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   by Jacob Solomon

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'For the young man (Samson) shall be a Nazirite to G-d' (Judges 13:5)

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The books of Joshua and Judges deal with the early period of Israelite settlement in the Holy Land - between their entry under Joshua, and the establishment of a united monarchy under David and Solomon. The Book of Judges shows how that Israelite conquest and settlement of the Land was neither immediate nor well founded. Rather, it was a slow and painful process. The Israelites faced constant harassment from the technologically superior Canaanites on the higher land, and, towards the end of the period, the even more advanced Philistines on the southern coastal plain.

The recurring theme in the Book of Judges is the Deuteronomic Cycle. This is exemplified in Judges 2:11-19. The Israelites sin against G-d by following the paganism of the surrounding nations, they are delivered into the hands of the local population, they suffer Divine Justice at their hands, they realize how they left G-d, and they finally cry out to Him. He responds by sending them a judge - a savior to restore order, and lead them successfully into battle against their enemies. Once the danger passes, the Israelites become wayward once more, and the cycle starts all over again.

The great lesson of the Book of Judges is that Israel's survival depended on loyalty to G-d, whilst disloyalty always led to disaster. But there was more to it than that: even when the nation was disloyal to G-d and disaster came, G-d was ready to save His people when they repented and turned to Him again.

The Haftara, set in the early 11th century BCE, shows one turn of the cycle. The Israelites sin, and this time the conquering power are the Philistines. That last detail is important. On previous occasions when the Israelites strayed from the right path, their oppressors were local: Canaanites, or neighboring small city-states from Trans-Jordan, such as Moab and Ammon. The Philistines, a fierce international force, were a far more powerful, formidable, and more technologically advanced opponent that the indigenous civilizations. They themselves were foreigners to the region, originating from what today is Greece. In fact they formed part of the Peoples of the Sea, the most predatory race in this part of the Late Bronze Age. They wrecked what was left of the Minoan civilization in Crete, and came close to taking over Egypt. When Pharaoh Ramses III drove them out of the Nile area, in the battles magnificently portrayed at Karnak, the Pulesti turned northeast and established themselves on the south Levantine coast. They built five large cities recorded in the text - Ashdod, Ashkelon, and Gaza on the coast, and Gath and Ekron further inland. Both the text and excavations carried out at those sites shows that they were warlike, and they were technologically advanced in that they could use iron to make weapons (Samuel I 13:20).

However, although the text states that, 'G-d put them in the hands of the Philistines for forty years', (13:1) there did not seem to be real war between them in Samson's day: he does not actually lead an army. Thought the Philistines were by then well established on the coast, they were only just beginning to make themselves felt in the interior of the country. In fact, both the narrative of Samson and the Philistine artifacts found at Beth Shemesh (close to Zora and Eshtaol, in 13:25) show that there were many contacts, and even intermarriage, between the Israelites and the Philistines.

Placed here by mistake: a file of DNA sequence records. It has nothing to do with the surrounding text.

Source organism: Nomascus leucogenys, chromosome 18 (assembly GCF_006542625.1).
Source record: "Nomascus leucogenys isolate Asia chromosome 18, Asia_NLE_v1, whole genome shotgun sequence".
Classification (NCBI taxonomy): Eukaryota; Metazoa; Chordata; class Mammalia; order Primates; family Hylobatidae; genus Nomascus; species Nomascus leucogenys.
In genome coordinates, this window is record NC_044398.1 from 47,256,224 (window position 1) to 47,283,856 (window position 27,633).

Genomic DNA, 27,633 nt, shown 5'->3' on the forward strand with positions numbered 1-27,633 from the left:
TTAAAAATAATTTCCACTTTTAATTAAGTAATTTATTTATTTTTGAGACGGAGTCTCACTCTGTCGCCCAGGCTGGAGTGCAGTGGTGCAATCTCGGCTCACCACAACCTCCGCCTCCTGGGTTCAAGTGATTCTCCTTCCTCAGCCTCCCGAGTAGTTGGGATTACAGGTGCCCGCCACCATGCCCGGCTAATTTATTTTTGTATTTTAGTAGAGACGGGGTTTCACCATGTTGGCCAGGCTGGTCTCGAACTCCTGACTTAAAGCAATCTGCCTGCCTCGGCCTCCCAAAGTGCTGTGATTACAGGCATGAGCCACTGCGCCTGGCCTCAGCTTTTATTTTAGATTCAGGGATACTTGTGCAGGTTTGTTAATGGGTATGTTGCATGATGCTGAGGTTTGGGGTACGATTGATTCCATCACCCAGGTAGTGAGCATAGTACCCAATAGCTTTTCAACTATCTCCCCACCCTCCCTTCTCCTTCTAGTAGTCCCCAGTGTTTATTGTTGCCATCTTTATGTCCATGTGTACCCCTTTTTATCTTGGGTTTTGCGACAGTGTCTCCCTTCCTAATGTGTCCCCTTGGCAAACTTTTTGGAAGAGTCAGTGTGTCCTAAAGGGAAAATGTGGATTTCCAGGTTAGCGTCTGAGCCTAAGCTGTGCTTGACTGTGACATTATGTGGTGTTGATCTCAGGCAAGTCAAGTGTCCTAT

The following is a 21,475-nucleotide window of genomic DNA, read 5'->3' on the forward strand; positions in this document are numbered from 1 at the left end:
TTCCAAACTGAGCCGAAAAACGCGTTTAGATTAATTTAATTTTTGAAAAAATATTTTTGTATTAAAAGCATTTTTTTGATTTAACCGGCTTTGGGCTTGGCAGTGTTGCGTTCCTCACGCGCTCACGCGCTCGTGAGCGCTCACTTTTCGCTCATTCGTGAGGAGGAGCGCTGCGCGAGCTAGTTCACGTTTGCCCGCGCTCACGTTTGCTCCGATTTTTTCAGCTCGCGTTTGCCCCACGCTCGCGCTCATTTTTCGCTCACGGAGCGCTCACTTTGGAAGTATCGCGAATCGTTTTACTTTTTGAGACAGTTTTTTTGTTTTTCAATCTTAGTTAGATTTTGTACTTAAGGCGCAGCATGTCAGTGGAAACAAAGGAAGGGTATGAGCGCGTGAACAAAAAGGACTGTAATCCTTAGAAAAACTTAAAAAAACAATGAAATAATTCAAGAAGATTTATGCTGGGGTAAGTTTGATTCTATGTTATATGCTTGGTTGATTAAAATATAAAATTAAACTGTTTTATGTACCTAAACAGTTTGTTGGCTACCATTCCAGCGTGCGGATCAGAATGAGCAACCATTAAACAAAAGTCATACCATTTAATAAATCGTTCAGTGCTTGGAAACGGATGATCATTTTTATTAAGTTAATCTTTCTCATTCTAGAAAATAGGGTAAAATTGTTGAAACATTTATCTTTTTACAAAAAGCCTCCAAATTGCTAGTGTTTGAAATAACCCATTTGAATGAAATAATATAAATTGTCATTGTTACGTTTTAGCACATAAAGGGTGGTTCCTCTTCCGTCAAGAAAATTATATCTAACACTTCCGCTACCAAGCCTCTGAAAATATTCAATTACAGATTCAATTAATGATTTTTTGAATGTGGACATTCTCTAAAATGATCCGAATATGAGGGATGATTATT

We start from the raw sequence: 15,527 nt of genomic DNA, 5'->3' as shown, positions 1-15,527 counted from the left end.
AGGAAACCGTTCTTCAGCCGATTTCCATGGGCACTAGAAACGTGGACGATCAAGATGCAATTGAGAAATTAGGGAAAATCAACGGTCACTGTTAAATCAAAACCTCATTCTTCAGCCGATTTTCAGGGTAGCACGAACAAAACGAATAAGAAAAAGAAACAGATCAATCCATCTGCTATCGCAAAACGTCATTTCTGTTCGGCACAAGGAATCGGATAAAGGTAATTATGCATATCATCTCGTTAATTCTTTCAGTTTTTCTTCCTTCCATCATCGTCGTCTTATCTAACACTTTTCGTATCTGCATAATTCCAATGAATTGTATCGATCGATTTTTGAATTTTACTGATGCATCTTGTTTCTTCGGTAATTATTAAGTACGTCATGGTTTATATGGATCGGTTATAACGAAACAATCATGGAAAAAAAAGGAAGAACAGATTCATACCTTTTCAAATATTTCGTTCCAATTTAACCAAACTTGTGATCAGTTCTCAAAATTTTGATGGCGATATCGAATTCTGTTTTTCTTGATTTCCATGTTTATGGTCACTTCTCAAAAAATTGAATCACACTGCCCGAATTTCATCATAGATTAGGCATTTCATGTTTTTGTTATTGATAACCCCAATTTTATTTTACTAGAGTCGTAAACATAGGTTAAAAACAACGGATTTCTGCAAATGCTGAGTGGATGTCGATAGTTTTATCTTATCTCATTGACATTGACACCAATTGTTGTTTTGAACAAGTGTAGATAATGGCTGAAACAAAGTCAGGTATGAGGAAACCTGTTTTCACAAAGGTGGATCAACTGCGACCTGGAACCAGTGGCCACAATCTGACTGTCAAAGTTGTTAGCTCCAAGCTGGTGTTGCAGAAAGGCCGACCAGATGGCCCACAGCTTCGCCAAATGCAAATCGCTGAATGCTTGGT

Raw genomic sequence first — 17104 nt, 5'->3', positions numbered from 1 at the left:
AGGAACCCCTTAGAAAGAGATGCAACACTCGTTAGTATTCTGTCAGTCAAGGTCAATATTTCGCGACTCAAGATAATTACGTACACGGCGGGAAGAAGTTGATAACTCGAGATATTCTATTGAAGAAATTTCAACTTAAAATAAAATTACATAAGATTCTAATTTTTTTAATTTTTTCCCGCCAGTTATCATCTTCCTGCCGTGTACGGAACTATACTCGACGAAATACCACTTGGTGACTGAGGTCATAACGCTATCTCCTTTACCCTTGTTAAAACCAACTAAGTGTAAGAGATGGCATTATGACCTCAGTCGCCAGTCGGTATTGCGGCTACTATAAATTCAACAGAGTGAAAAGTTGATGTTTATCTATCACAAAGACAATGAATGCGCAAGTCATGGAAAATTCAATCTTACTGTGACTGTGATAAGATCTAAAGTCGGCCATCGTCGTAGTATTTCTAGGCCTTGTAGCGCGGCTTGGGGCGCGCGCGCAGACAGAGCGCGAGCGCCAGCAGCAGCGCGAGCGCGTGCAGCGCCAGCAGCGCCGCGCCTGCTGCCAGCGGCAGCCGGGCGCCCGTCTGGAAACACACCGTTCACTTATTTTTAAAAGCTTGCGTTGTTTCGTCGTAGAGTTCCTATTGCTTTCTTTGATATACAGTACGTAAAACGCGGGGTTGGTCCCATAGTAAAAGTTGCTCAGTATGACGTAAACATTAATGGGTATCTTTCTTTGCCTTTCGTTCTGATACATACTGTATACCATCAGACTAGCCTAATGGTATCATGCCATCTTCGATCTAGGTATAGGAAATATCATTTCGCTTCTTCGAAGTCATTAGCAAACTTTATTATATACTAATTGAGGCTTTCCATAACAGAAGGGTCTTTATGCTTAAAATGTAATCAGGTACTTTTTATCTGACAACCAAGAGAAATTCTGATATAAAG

The text of the Haftara relates that an angel appeared before the wife of Manoah, from the tribe of Dan - a simple person from a hardly distinguished tribe of Dan. He tells her that she will give birth to a son, and instructs her to abstain from strong drink and 'unclean' food. The boy is to be reared as a life-long Nazirite, and he will 'begin to save Israel from the Philistines' - a process which was to continue for about another century until they were finally subdued by King David. G-d sends the angel in the guise of a man once more, and this time Manoah sees him as well. He repeats that their son was to be a Nazirite as long as he lived. He refused to partake in a meal or say who he was, and he ascended in the flames of the altar on which Manoah was making an offering. At that moment, Manoah knew that visitor was indeed an angel from G-d. He was overawed: 'we will die, for we have seen G-d.' (13:22) His wife - obviously with feet more firmly on the ground, and endowed with greater logic and insight - managed to calm him down. Indeed, she said, G-d was working with them: He had accepted their offerings and told them how to bring up their son - who was eventually born, and named Samson. He 'grew up and G-d blessed him'. And the Spirit of G-d began to make itself felt in the region of Dan.

D'var Torah

The call of G-d to Manoah and his barren wife ordered them to bring up their future son, Samson, as a Nazirite. His not being allowed to cut his hair was to make him 'separate to G-d, from conception in the womb until the day of his death.' (13:5). He would 'begin to save the Israelites from the Philistines' (ibid). Subsequent events related in the narrative of Samson raise the following issues: